The first full-length album Punishment in Flesh was recorded at Side Two Studios. How long was this session? Did you have all the songs written when you entered it?

We recorded it in the winter of 2017. The studio was freezing when we tracked it, which added a nice dimension to the recording experience. We had all the songs written before that but were pleasantly surprised when the songs evolved while recording them. Ryan did a great job overall of engineering and mixing.


Did you support this release with touring? How often do you play outside Massachusetts?

We did a northeast weekend and a weekend on the west coast in California. We don’t play Massachusetts often. Only Doug and myself live in Massachusetts so it’s often easier for all of us to fly and meet up somewhere else to play shows.


What was your longest tour in the States?

Forms has never done a proper tour in the States — we have only done weekends here or there. That makes the most sense to us at this point.



You recorded Philosophical Collapse with Arthur Rizk, and you play with him in Eternal Champion, Summerlands, and a few other bands. How long have you known each other?

I have known Arthur since 2009 I believe. A great guy and a dear friend. I’m actually not in Eternal Champion but I play in Sumerlands with him.


Yes, I see. I was sure you played live with Eternal Champion, but honestly Summerlands is even better. I love the first album. How is it possible that you perform such different music – from old school heavy to doom and death metal? Don’t you have a black metal project too?

No black metal project haha. I’m not a huge black metal guy, other than the classics of course. I have a passion for death-doom and classic heavy metal and rock so it’s easy to focus in on those styles. I think I prefer singing death-doom but would rather drum when it comes to the traditional heavy metal stuff. I can’t do clean vocals anyway.


How did the recording session in Redwoods Studio differ from the one you had in Side Two Studios? Were there significant differences in result?

Well I think we were a little more seasoned and focused at this point. We had a more realized vision of what we wanted as far as sound and artistic direction and I think that’s obvious when you listen to the new record. Also, this album was way more of a collaborative effort than the previous one. Everyone contributed to song writing and arrangement this time around. Rich has a great and comfortable studio and Arthur is a dream to work with. We are very pleased with the results.



What was the most difficult part for you during the recording of new material? Do you have problems in a studio at all after recording so many albums?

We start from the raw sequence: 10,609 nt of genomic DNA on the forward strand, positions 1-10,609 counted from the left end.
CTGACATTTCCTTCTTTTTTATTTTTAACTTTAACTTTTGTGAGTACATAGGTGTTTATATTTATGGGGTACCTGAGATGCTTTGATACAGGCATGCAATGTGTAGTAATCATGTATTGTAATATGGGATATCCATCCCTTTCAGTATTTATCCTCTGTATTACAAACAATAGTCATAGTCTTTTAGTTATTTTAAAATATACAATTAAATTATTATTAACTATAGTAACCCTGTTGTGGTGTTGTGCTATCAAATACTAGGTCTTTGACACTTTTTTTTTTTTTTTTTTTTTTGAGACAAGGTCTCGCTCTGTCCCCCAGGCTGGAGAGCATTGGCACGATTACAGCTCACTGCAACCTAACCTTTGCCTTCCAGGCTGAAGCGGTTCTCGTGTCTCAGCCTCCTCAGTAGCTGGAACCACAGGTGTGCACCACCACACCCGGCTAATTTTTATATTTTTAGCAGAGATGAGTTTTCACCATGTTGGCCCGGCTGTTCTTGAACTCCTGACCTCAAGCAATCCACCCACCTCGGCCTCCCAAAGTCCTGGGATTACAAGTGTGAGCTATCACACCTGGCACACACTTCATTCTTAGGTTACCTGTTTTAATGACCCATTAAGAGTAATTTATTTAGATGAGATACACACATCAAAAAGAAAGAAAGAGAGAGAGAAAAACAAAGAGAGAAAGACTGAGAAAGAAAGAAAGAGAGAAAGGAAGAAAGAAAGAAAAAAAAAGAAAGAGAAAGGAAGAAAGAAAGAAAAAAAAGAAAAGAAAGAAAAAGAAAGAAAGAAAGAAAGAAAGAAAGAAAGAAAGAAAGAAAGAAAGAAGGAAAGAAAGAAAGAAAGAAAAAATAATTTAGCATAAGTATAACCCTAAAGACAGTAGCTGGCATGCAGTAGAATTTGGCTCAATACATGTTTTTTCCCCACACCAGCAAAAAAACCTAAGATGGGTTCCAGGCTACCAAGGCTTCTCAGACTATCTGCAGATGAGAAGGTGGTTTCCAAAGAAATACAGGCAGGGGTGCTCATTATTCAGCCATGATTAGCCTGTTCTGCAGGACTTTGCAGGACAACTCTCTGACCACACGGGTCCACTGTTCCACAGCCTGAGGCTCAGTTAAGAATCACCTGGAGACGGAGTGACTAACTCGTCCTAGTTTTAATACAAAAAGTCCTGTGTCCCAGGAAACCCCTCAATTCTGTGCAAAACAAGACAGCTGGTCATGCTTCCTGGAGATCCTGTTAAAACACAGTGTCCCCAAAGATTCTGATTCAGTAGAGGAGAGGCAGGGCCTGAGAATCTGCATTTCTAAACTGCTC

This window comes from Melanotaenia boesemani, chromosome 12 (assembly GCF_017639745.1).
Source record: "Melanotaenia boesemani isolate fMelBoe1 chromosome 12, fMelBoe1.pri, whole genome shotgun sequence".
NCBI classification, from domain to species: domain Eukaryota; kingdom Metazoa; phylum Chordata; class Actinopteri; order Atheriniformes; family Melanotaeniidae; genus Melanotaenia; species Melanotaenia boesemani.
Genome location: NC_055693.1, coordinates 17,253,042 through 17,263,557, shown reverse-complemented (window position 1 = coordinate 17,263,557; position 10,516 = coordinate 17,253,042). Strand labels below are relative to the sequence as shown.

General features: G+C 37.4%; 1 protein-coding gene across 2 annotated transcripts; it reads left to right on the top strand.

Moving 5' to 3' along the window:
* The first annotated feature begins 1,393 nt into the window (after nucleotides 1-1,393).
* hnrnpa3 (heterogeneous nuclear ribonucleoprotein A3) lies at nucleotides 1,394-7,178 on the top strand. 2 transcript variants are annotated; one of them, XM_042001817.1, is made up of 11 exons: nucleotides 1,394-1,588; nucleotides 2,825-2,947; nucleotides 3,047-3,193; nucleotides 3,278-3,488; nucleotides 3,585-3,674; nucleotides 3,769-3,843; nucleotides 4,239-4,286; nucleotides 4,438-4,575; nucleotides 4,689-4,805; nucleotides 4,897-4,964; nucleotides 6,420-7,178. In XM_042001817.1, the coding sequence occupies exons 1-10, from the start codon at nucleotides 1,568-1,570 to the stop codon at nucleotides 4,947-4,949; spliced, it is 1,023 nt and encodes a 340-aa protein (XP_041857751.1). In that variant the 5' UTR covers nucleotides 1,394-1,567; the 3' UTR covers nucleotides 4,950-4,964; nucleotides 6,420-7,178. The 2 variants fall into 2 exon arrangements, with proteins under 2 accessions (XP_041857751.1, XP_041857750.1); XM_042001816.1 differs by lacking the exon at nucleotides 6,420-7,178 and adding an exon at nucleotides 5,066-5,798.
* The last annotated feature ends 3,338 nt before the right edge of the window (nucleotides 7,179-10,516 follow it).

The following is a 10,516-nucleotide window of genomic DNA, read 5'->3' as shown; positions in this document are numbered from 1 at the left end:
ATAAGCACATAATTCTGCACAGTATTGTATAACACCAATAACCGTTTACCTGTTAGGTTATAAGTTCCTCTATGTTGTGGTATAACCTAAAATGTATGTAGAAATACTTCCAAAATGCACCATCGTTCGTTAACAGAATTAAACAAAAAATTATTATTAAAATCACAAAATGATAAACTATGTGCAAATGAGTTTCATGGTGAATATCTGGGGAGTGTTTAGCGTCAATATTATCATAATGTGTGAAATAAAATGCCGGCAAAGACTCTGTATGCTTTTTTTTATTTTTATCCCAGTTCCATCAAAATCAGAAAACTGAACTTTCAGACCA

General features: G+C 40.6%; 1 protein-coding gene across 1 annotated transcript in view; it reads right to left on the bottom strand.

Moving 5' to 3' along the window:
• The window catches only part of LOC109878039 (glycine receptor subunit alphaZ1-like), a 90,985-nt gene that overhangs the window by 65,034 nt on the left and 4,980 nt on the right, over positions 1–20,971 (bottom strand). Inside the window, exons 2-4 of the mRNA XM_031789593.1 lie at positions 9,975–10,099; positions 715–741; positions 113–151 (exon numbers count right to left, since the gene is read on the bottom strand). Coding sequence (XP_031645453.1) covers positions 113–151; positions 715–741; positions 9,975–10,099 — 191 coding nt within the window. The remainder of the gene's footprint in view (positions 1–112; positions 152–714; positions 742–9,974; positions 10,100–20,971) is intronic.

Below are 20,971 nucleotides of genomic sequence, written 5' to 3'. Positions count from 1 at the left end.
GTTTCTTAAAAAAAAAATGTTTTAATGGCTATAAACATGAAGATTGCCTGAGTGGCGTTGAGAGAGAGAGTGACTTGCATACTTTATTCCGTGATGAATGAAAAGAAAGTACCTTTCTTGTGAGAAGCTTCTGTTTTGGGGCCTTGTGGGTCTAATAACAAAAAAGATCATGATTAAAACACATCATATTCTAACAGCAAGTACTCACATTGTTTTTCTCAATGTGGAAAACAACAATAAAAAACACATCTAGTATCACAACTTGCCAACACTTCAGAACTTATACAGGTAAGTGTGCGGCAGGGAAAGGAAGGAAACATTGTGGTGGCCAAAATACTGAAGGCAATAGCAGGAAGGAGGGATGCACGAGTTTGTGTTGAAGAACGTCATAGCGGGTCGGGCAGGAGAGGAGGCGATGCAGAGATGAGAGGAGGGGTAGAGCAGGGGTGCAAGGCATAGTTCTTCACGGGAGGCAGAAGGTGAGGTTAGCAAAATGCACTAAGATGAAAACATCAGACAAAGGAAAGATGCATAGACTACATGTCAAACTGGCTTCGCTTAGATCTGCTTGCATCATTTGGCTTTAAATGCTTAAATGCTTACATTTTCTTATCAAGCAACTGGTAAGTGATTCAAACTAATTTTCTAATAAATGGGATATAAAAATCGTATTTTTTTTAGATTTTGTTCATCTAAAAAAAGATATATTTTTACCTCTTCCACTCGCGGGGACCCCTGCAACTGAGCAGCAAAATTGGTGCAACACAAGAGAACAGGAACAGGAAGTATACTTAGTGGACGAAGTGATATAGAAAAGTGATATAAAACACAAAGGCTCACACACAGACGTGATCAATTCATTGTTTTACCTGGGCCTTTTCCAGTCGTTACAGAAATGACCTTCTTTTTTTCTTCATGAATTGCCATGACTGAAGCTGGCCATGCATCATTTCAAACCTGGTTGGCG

We experienced two horrific tragedies during the recording of Philosophical Collapse, so that made things very difficult emotionally while tracking. We had some logistical issues too, as Jensen had to track his guitars remotely in Seattle. There were also some delays as Arthur (our engineer and producer) had some obligations he had to attend to, but we got through it. Arthur did an incredible job, as always.


Philosophical Collapse is a strong title. What did you put in it? What’s the philosophy behind this album? How is the lyrical message important for you?

Most of the songs on the album deal with loss, tragedy, and uncertainty. The lyrical content can be miserable and dark but there is also a tinge of hope to some of the tracks too. I think that I need hope in my life, I’m tired of being immersed in only negativity. The dark stuff makes for interesting subject matter but at the same time I need that release in order for me to stay sane.



Justin you played and play in a dozen bands, including Phil Swanson’s projects. How did it happen that you started to play bass in Magic Circle?

Magic Circle started in 2010 and we broke up in 2020. We had all known each other for years at that point and had all played music together in the past. I’m happy with our output, especially the Journey Blind album.
I met Phil through Arthur as he had worked with Hour of 13 previously. Phil and Arthur had started Sumerlands and asked me to join. Me and Phil hit it off and became good friends as we both have similar taste in music and share other interests as well. We’ve collaborated on a Vestal Claret album and I currently play in a band with him called Solemn Lament. He also appears on a track on the new Dream Unending album.


Dream Unending, Magic Circle, and Innumerable Forms are all doom bands but of different kinds. What are your main doom metal influences?

I would say classic US/UK doom like Sabbath, Trouble, and Candlemass as well as UK death-doom ala the Peaceville 3. Winter is also a big influence for Innumerable Forms. There are many more I could name but that’s the foundation.


What are your plans for the rest of 2022?

We tour Texas in December. That should be good. We may release a new promo tape at the beginning of the year, I’m not sure. The new Dream Unending record [Song of Salvation] comes out November 11th. That’s about it for now. We had a busy 2022, relatively speaking.


And I wish you a busy 2023! In a good sense of the word. Thanks for the interview Justin, would you like to tell a few more words for our readers?

Thank you so much for the interview and thank you for the support!